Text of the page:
The LGBTQ community is constantly being attacked by different people, outlets, and organizations. Nearly every member of the LGBTQ community whom I have met has had their identity questioned — even by people closest to them who want to support them. And I am no exception to this experience.

I have come out twice in my life. First as gay and then again a few years later as bisexual. The questions I received after I came out as bisexual were almost more infuriating and irritating than the questions I received when I came out as gay — and this time a lot of them came from within the LGBTQ community.

On numerous occasions, I was asked why I couldn't "choose," if I was just using the term bisexual to sleep with women until I found a man to settle down with, and many more offensive questions I have suppressed into the deepest parts of my brain.

The questions became worse when I had started to date and sleep with mostly men. I cannot tell you how many times I was asked if I was still bisexual because I hadn't dated a woman in a while.

These questions led me to question my own sexual identity. Can I really still be bi if I've just been dating men? Has my sexuality changed again? Do I need to come out again as straight? Not to be dramatic but I started to have an internal crisis about my sexuality again… for the third time in my life.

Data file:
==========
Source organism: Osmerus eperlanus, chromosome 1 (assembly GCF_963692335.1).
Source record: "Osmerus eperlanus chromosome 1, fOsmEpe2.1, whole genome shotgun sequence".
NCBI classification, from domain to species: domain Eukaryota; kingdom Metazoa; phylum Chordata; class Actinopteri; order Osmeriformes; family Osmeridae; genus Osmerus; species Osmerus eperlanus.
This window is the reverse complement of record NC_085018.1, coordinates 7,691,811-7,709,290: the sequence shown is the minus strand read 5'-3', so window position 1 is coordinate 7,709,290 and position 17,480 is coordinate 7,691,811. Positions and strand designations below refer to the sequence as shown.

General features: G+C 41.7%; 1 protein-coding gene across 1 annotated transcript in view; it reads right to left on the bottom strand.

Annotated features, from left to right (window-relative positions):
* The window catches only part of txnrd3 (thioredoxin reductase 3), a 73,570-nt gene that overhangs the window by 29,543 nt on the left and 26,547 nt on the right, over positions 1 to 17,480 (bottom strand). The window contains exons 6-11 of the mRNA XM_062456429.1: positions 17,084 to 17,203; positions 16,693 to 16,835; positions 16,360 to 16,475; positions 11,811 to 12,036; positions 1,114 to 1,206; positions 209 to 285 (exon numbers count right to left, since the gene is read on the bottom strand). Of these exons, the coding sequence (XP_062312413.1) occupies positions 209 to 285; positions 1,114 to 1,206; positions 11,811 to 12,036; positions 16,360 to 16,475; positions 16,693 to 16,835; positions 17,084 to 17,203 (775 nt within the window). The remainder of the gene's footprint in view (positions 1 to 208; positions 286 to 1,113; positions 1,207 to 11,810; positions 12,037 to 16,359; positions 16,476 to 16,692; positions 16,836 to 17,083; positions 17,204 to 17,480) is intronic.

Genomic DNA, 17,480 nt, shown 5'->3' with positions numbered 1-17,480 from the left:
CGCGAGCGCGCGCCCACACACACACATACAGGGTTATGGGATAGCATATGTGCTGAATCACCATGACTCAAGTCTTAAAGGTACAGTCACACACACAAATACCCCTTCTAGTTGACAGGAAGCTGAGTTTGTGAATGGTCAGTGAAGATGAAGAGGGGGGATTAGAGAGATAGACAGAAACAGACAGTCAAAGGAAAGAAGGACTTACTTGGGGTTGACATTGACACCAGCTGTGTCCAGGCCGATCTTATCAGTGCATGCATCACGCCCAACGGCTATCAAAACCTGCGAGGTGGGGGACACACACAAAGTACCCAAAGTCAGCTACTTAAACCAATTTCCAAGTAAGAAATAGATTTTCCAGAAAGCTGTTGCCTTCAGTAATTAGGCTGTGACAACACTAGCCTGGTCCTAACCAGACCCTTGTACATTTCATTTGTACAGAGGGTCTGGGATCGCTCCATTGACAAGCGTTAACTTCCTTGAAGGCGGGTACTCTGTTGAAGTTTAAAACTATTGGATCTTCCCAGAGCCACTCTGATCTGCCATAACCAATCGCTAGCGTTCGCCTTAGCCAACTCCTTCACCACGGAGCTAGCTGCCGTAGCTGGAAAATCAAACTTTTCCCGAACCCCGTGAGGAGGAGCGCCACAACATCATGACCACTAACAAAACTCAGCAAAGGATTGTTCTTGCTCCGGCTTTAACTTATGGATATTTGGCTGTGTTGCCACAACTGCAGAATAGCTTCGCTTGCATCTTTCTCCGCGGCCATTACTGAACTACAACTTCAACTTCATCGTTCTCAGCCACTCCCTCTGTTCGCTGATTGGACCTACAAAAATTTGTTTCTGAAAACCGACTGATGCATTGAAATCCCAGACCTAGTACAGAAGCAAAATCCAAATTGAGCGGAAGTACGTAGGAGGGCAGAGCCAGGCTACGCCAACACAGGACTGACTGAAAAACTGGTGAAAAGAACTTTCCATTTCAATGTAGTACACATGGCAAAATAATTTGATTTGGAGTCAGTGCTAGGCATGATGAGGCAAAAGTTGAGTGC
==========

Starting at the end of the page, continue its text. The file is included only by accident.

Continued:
I began to ponder why I was dating the people I was. I realized it simply came down to attraction. For some reason, that I don't need to defend (and that I honestly don't know the answer to) I recently have found myself more attracted to men. In the past, I had found myself more attracted to women and non-binary individuals — and I see the change continuing to happen.

For some people their sexual orientation doesn't change for others (like me) it fluctuates somewhere on the binary.

I do not need to defend my fluctuation or come out every time I feel myself leaning a certain way on the binary. However, people need to respect the fluctuation and change of individuals. Nobody is entitled to an explanation every time a member of the LGBTQ community starts dating someone of a different gender than they were dating before. If you have questions, that is one thing — but nobody is entitled to a story on why someone's dating patterns have changed.

Coming out as bisexual is one of the bravest and most freeing things I have ever done. I am queer enough. I am valid enough. My sexuality doesn't need an explanation now or ever.

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